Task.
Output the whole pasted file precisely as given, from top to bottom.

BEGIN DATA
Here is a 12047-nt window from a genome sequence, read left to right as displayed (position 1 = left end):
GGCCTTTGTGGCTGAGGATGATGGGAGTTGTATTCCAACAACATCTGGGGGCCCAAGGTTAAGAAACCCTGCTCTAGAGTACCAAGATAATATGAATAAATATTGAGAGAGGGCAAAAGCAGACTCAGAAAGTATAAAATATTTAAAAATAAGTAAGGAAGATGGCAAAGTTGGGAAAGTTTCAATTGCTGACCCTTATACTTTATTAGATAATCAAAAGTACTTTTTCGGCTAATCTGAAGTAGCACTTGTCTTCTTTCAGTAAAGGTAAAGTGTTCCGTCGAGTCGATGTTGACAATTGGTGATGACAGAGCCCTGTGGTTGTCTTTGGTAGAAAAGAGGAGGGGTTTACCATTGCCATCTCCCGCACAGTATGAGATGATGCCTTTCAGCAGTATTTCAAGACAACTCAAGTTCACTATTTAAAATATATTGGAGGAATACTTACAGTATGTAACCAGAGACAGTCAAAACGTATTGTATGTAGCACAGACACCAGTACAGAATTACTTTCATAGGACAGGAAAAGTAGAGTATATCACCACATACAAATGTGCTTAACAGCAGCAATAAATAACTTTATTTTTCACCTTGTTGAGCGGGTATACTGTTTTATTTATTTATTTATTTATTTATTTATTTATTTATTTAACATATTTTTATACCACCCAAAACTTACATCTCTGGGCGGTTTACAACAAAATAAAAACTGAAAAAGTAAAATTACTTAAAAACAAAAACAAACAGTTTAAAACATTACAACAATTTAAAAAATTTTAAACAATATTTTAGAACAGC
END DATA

Here is a 12047-nt window from a genome sequence, read left to right as displayed (position 1 = left end):
GGCCTTTGTGGCTGAGGATGATGGGAGTTGTATTCCAACAACATCTGGGGGCCCAAGGTTAAGAAACCCTGCTCTAGAGTACCAAGATAATATGAATAAATATTGAGAGAGGGCAAAAGCAGACTCAGAAAGTATAAAATATTTAAAAATAAGTAAGGAAGATGGCAAAGTTGGGAAAGTTTCAATTGCTGACCCTTATACTTTATTAGATAATCAAAAGTACTTTTTCGGCTAATCTGAAGTAGCACTTGTCTTCTTTCAGTAAAGGTAAAGTGTTCCGTCGAGTCGATGTTGACAATTGGTGATGACAGAGCCCTGTGGTTGTCTTTGGTAGAAAAGAGGAGGGGTTTACCATTGCCATCTCCCGCACAGTATGAGATGATGCCTTTCAGCAGTATTTCAAGACAACTCAAGTTCACTATTTAAAATATATTGGAGGAATACTTACAGTATGTAACCAGAGACAGTCAAAACGTATTGTATGTAGCACAGACACCAGTACAGAATTACTTTCATAGGACAGGAAAAGTAGAGTATATCACCACATACAAATGTGCTTAACAGCAGCAATAAATAACTTTATTTTTCACCTTGTTGAGCGGGTATACTGTTTTATTTATTTATTTATTTATTTATTTATTTATTTATTTAACATATTTTTATACCACCCAAAACTTACATCTCTGGGCGGTTTACAACAAAATAAAAACTGAAAAAGTAAAATTACTTAAAAACAAAAACAAACAGTTTAAAACATTACAACAATTTAAAAAATTTTAAACAATATTTTAGAACAGC